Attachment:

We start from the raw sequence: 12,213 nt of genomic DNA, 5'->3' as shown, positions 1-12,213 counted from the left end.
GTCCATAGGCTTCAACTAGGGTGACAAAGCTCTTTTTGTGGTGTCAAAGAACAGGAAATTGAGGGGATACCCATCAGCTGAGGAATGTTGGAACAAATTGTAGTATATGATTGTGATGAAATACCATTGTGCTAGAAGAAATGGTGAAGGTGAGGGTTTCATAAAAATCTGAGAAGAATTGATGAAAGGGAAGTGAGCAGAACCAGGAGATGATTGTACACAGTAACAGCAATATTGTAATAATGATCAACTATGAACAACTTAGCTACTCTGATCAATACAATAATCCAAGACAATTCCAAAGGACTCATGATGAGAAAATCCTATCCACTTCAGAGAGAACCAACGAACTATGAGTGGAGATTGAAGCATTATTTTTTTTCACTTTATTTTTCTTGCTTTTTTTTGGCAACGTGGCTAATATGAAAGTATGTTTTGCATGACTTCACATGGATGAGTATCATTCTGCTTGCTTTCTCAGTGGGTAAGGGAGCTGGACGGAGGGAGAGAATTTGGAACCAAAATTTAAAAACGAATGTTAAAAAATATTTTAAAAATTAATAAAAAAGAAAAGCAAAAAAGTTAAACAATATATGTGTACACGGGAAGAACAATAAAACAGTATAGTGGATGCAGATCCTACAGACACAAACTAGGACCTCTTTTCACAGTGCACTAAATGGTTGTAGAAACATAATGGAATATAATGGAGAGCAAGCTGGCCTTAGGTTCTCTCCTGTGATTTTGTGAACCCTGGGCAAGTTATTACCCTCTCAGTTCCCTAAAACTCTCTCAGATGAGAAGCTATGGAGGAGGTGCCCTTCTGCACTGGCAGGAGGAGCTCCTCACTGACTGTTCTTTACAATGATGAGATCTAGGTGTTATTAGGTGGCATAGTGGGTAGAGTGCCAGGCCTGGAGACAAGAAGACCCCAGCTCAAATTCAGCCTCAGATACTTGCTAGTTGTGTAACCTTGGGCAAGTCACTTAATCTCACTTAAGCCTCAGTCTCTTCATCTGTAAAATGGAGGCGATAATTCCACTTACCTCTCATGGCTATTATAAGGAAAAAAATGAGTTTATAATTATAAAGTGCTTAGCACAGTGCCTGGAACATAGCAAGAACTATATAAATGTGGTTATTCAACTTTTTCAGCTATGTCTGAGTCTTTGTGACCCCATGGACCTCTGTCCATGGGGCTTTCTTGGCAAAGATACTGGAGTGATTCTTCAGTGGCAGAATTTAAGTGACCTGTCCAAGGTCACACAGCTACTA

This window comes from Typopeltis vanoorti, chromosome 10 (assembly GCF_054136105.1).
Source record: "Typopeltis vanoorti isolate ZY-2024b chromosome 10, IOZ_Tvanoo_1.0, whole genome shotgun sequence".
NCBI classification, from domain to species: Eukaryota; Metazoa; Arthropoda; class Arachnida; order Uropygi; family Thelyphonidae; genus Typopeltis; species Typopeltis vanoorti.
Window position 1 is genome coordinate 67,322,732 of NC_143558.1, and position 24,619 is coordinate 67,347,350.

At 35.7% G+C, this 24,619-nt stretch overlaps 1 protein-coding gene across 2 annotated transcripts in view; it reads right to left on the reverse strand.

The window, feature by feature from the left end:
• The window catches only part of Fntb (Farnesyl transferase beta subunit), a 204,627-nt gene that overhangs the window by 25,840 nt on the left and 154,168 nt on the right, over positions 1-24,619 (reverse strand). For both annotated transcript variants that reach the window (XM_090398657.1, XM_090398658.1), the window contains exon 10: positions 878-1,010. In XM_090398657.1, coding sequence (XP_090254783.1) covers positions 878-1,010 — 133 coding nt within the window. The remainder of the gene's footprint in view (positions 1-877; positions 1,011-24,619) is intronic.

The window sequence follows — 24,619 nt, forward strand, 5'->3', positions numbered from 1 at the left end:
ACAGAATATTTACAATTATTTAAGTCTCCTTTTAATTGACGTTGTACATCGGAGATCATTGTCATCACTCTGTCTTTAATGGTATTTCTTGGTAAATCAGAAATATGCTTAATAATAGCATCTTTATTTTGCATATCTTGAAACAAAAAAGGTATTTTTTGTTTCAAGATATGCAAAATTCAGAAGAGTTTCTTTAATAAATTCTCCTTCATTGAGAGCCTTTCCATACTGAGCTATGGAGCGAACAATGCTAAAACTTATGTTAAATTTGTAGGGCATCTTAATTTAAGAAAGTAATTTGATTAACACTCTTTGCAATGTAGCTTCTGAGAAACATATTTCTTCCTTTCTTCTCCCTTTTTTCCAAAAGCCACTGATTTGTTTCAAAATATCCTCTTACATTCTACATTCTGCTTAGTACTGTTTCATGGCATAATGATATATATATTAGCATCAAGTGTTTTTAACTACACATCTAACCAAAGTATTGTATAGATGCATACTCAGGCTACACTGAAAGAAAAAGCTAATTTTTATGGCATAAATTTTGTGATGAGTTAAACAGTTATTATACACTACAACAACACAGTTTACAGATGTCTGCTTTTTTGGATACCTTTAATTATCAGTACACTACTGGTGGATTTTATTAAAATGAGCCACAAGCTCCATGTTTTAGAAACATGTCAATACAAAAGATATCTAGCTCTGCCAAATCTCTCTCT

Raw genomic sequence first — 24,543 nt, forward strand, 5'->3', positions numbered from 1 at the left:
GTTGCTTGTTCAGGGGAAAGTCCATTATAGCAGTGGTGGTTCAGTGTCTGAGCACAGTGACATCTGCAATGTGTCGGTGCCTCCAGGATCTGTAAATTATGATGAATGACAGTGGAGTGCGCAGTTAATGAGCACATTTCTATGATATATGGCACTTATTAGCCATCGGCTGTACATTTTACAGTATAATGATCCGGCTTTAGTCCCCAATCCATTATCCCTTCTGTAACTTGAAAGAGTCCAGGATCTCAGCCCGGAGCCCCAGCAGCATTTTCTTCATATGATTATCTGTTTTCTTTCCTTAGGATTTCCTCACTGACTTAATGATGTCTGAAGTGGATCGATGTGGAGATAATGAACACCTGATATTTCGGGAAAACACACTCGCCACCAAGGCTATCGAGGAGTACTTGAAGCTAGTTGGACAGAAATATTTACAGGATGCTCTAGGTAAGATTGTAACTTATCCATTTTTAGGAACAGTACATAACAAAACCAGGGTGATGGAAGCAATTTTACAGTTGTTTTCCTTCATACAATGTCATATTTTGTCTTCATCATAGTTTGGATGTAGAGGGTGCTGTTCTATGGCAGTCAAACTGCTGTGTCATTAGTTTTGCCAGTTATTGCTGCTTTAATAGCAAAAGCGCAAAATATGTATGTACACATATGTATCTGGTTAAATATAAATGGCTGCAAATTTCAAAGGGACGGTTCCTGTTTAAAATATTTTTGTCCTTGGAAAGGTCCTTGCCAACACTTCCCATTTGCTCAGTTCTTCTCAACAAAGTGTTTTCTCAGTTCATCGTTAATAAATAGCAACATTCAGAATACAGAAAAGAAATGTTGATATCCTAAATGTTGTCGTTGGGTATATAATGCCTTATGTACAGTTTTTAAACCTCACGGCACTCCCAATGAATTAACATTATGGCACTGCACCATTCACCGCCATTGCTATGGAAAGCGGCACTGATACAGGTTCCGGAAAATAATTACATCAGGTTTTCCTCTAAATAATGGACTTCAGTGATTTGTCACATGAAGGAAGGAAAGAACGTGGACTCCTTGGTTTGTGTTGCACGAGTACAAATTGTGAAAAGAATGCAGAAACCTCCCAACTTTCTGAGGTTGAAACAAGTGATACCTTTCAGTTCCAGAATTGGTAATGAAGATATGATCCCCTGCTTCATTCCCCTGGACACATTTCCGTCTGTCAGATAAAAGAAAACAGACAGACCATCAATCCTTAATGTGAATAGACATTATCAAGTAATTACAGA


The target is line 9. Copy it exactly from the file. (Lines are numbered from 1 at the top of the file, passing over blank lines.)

• The window catches only part of Fntb (Farnesyl transferase beta subunit), a 204,627-nt gene that overhangs the window by 25,840 nt on the left and 154,168 nt on the right, over positions 1-24,619 (reverse strand). For both annotated transcript variants that reach the window (XM_090398657.1, XM_090398658.1), the window contains exon 10: positions 878-1,010. In XM_090398657.1, coding sequence (XP_090254783.1) covers positions 878-1,010 — 133 coding nt within the window. The remainder of the gene's footprint in view (positions 1-877; positions 1,011-24,619) is intronic.